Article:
Earlier this month, Champions® and the National AfterSchool Association released their second annual “Out-of-School Time Survey.” The survey found an overwhelming majority of elementary and middle school superintendents believe in the academic, social and behavioral benefits afterschool programs provide to their students. In addition to viewing afterschool programs as an environment where children can improve their core academic skills—such as reading, math and science—96 percent of superintendents agree that the most important afterschool programs improve study skills and more than 9 in 10 superintendents surveyed agree that the most important afterschool programs increase students’ social interactions and engagement (92 percent). More than 4 in 5 superintendents say that the most important afterschool programs are those that offer activities not present during the traditional school day (82 percent).
A key take away from this survey is that school superintendents understand the true value of afterschool programs and recognize that schools and students benefit from support of afterschool programs. Schools aren’t alone in the charge to ensure that all students receive a quality and well-rounded education. Afterschool programs are able and willing partners to prepare students for success in school, career and life.
Ed. note: This post was originally published by SparkAction. Read the original post here.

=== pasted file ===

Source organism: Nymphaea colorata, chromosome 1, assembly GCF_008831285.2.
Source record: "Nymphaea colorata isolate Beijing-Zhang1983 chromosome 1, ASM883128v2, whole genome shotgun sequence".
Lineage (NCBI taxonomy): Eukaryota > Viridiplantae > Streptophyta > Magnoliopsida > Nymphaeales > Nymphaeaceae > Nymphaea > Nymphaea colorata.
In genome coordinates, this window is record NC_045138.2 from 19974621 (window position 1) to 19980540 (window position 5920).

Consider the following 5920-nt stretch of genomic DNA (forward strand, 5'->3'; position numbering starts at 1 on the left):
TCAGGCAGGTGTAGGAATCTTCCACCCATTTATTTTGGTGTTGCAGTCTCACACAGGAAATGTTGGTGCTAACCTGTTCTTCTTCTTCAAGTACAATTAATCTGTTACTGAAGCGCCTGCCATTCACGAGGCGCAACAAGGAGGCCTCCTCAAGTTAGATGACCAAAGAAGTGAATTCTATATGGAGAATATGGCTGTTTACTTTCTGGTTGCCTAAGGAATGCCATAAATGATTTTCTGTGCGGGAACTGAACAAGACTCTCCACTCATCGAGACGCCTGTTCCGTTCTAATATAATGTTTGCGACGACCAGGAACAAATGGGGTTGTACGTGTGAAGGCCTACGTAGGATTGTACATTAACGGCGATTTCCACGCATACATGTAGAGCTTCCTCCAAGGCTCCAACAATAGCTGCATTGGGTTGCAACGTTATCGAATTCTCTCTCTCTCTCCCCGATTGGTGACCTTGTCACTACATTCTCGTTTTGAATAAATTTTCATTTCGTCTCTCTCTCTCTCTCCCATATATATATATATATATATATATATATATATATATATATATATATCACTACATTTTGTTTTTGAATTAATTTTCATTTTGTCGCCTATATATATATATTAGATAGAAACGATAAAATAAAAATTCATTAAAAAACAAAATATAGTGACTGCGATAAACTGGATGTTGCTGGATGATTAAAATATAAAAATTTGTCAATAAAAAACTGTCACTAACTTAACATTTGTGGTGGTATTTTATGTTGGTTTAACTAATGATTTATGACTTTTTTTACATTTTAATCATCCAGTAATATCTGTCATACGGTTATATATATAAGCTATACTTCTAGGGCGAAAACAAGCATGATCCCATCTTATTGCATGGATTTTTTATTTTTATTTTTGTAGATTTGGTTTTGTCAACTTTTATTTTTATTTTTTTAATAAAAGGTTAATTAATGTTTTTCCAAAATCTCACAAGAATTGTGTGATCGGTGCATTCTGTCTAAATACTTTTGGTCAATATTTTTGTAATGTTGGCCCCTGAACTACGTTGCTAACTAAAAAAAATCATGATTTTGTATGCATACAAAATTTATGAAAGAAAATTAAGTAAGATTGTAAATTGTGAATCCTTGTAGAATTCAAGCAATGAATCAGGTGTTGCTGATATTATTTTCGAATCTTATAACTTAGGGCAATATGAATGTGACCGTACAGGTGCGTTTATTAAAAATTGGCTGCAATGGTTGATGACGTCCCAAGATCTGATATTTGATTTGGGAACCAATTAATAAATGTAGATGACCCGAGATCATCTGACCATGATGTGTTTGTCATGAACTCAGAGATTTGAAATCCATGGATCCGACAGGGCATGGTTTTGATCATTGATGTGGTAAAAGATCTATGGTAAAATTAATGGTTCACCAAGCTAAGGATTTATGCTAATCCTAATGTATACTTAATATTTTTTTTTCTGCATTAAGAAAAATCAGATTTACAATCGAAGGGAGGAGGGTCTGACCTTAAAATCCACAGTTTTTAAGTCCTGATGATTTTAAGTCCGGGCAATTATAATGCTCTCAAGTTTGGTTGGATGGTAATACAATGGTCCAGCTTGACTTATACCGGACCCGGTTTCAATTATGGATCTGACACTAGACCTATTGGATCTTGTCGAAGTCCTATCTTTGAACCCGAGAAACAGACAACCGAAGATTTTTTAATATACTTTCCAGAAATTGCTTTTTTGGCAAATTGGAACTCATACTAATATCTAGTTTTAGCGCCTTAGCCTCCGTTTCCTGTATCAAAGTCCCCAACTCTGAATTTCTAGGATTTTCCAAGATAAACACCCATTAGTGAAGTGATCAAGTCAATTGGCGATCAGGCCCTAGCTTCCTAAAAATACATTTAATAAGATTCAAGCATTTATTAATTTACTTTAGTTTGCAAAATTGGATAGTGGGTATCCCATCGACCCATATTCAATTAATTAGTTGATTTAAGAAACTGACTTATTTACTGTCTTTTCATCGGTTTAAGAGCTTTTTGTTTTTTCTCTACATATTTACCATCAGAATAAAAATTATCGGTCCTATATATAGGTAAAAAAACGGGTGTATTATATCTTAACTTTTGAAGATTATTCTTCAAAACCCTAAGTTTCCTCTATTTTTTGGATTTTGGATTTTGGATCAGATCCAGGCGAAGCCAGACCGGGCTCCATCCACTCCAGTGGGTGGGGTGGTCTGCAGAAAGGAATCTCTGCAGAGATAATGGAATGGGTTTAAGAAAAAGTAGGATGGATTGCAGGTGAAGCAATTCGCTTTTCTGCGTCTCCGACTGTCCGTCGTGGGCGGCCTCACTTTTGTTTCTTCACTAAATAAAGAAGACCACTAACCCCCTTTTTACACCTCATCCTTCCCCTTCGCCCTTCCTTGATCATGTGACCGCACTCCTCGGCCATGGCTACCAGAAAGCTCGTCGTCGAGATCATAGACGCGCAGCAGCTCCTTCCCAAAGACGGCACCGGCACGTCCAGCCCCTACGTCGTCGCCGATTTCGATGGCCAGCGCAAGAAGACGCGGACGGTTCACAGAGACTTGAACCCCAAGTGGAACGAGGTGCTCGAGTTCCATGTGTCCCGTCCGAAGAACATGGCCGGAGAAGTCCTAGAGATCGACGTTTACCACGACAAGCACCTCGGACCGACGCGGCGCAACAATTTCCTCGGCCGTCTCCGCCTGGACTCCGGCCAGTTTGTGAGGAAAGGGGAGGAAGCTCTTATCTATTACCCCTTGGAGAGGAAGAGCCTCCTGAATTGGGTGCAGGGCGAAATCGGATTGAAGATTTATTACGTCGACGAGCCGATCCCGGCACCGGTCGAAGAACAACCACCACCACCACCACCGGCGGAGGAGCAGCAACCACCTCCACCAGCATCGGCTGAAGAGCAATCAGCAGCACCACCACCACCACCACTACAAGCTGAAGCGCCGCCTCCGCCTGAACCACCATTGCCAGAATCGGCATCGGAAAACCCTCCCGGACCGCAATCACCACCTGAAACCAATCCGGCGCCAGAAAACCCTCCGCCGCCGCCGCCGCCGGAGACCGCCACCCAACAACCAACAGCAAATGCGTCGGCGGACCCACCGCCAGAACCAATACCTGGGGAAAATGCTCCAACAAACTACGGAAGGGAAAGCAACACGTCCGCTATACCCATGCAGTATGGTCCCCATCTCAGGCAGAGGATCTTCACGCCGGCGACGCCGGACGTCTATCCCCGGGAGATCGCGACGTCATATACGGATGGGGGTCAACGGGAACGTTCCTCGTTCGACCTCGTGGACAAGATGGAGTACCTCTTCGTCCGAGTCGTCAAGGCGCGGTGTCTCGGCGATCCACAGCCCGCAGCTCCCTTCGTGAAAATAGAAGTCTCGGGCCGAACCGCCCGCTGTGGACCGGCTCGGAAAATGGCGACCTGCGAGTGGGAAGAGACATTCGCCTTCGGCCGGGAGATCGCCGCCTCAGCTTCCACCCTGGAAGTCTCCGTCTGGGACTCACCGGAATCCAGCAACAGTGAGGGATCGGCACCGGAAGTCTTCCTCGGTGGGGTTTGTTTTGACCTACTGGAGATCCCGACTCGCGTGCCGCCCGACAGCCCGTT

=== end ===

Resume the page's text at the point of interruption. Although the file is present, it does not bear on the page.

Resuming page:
Juvenile justice professionals take note: a new resource launches this week that will make it easier—and more engaging—than ever to get in-depth journalism stories together with key research, data, guides and tool kits on critical issues in the juvenile justice field.
The Juvenile Justice Resource Hub, launching April 24, 2013, provides visitors an accessible, user-friendly point of entry to a repository of years of research into juvenile justice issues—with particular focus on the best practices and lessons from the MacArthur Foundation-funded Models for Change initiative which examines systems change approaches to make juvenile justice more fair, effective, rational and developmentally-appropriate.
The Hub is a project of the Juvenile Justice Information Exchange (JJIE.org), published by the Center for Sustainable Journalism at Kennesaw State University.
By Jodi Grant
This week I was in Kansas City as a keynote speaker for the 2013 Best Practices Forum on Dropout Prevention, hosted by the National Dropout Prevention Center/Network. I was thrilled to be a part of the event and share with the audience the many ways the afterschool field is helping our students come to school, stay in school and graduate. Afterschool programs are an instrumental part of any effort to help our students not only graduate from high school, but prepare them for lifelong success and help shape the adult he or she will become.
This is why I am so pleased with the newly released video (below) and guidebook by America’s Promise Alliance, “Expanding Learning, Expanding Opportunities.” Both the video and accompanying guidebook highlights the many ways expanded learning opportunities—including afterschool programs, summer learning programs, and expanded learning time—are providing our kids with opportunities to express themselves creatively, explore their interests and gain hands-on learning experiences they might not have during the school day. Also included are a variety of resources, such as research, best practices and toolkits to assist those interested in learning more about the out-of-school hours.